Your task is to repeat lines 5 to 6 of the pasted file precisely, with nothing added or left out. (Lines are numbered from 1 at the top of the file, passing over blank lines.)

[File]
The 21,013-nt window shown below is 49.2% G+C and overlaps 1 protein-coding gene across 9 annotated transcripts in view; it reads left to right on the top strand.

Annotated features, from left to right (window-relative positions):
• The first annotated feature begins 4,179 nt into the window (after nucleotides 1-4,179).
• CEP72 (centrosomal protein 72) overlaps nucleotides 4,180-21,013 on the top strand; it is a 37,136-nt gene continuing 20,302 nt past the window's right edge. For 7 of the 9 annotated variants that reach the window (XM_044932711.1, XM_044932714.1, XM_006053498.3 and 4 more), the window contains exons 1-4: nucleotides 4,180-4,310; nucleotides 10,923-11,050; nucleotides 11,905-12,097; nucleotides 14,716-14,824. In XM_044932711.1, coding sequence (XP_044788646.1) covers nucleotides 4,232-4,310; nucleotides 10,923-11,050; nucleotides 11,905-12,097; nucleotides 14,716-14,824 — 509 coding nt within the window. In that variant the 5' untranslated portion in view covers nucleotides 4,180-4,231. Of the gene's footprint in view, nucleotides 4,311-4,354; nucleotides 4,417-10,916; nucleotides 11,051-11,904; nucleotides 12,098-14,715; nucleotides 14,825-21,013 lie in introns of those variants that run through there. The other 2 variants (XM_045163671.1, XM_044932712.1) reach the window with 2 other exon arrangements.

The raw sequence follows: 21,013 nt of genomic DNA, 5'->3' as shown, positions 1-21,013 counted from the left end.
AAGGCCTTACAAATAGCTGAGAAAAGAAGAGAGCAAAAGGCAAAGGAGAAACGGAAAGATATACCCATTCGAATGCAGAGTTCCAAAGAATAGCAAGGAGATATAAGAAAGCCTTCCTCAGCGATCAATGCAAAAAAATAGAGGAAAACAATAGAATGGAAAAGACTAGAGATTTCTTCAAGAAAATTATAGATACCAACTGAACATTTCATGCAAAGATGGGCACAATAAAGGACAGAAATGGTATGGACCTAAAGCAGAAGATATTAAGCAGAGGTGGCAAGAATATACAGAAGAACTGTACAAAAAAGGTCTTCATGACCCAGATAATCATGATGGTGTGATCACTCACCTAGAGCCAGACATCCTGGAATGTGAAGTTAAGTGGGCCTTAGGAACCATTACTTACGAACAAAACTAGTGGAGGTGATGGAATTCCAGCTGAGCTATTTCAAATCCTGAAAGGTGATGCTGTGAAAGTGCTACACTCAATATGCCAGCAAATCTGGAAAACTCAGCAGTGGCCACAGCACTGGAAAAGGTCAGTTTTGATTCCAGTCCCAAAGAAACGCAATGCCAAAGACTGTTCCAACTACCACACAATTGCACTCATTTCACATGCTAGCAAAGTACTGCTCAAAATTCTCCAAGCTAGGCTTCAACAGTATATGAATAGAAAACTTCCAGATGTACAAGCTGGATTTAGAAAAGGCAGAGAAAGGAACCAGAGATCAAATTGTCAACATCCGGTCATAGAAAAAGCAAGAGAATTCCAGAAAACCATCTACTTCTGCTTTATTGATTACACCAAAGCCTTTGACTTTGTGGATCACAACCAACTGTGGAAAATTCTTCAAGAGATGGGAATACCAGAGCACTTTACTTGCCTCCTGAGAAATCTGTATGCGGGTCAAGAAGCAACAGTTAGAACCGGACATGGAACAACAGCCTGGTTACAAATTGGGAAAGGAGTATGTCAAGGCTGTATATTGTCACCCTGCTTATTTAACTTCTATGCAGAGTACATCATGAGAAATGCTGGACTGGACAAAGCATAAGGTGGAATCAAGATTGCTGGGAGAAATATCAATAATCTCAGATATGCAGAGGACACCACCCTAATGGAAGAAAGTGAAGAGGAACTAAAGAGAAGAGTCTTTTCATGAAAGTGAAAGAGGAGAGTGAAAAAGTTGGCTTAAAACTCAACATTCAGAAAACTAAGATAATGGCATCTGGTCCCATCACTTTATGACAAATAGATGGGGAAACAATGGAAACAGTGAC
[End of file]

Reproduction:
The raw sequence follows: 21,013 nt of genomic DNA, 5'->3' as shown, positions 1-21,013 counted from the left end.
AAGGCCTTACAAATAGCTGAGAAAAGAAGAGAGCAAAAGGCAAAGGAGAAACGGAAAGATATACCCATTCGAATGCAGAGTTCCAAAGAATAGCAAGGAGATATAAGAAAGCCTTCCTCAGCGATCAATGCAAAAAAATAGAGGAAAACAATAGAATGGAAAAGACTAGAGATTTCTTCAAGAAAATTATAGATACCAACTGAACATTTCATGCAAAGATGGGCACAATAAAGGACAGAAATGGTATGGACCTAAAGCAGAAGATATTAAGCAGAGGTGGCAAGAATATACAGAAGAACTGTACAAAAAAGGTCTTCATGACCCAGATAATCATGATGGTGTGATCACTCACCTAGAGCCAGACATCCTGGAATGTGAAGTTAAGTGGGCCTTAGGAACCATTACTTACGAACAAAACTAGTGGAGGTGATGGAATTCCAGCTGAGCTATTTCAAATCCTGAAAGGTGATGCTGTGAAAGTGCTACACTCAATATGCCAGCAAATCTGGAAAACTCAGCAGTGGCCACAGCACTGGAAAAGGTCAGTTTTGATTCCAGTCCCAAAGAAACGCAATGCCAAAGACTGTTCCAACTACCACACAATTGCACTCATTTCACATGCTAGCAAAGTACTGCTCAAAATTCTCCAAGCTAGGCTTCAACAGTATATGAATAGAAAACTTCCAGATGTACAAGCTGGATTTAGAAAAGGCAGAGAAAGGAACCAGAGATCAAATTGTCAACATCCGGTCATAGAAAAAGCAAGAGAATTCCAGAAAACCATCTACTTCTGCTTTATTGATTACACCAAAGCCTTTGACTTTGTGGATCACAACCAACTGTGGAAAATTCTTCAAGAGATGGGAATACCAGAGCACTTTACTTGCCTCCTGAGAAATCTGTATGCGGGTCAAGAAGCAACAGTTAGAACCGGACATGGAACAACAGCCTGGTTACAAATTGGGAAAGGAGTATGTCAAGGCTGTATATTGTCACCCTGCTTATTTAACTTCTATGCAGAGTACATCATGAGAAATGCTGGACTGGACAAAGCATAAGGTGGAATCAAGATTGCTGGGAGAAATATCAATAATCTCAGATATGCAGAGGACACCACCCTAATGGAAGAAAGTGAAGAGGAACTAAAGAGAAGAGTCTTTTCATGAAAGTGAAAGAGGAGAGTGAAAAAGTTGGCTTAAAACTCAACATTCAGAAAACTAAGATAATGGCATCTGGTCCCATCACTTTATGACAAATAGATGGGGAAACAATGGAAACAGTGAC